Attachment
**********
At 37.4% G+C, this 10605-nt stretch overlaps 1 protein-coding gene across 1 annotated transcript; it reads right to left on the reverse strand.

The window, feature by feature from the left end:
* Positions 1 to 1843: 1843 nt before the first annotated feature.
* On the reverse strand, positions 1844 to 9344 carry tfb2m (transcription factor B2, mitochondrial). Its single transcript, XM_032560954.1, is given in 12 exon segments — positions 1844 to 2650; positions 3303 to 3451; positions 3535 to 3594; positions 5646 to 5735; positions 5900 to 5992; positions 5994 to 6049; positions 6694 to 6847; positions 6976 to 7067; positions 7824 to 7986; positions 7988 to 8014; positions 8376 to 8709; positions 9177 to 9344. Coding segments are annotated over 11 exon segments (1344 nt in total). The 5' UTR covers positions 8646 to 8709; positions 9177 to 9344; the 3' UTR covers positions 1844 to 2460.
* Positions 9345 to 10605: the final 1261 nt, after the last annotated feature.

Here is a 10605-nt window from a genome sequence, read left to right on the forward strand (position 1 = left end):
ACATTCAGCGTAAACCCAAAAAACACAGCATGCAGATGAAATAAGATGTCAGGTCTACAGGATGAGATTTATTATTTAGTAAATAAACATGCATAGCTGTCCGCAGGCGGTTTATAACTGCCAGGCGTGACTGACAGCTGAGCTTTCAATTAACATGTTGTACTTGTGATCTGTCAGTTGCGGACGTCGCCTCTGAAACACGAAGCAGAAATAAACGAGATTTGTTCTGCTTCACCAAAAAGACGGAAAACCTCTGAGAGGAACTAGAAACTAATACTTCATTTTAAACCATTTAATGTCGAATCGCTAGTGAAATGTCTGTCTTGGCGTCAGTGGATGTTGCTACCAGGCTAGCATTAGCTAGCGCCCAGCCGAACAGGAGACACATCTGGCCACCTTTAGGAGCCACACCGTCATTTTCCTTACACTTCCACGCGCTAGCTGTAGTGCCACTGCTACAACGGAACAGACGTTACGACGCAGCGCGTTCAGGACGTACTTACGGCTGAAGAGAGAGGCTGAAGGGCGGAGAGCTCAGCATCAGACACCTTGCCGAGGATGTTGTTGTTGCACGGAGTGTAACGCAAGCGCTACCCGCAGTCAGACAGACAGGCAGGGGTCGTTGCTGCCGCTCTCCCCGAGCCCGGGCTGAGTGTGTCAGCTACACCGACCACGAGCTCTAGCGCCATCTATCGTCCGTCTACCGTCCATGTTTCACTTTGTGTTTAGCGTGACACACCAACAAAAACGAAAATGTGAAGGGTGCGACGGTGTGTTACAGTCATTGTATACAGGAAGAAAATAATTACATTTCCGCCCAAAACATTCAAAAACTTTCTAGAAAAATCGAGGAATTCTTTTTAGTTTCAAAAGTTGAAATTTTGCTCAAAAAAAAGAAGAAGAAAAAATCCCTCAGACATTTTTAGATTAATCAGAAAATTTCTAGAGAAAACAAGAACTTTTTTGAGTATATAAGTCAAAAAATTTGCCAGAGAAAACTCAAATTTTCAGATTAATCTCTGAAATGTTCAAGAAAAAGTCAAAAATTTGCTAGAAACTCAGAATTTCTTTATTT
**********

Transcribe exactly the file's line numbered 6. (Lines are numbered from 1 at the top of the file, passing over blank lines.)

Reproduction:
Here is a 10605-nt window from a genome sequence, read left to right on the forward strand (position 1 = left end):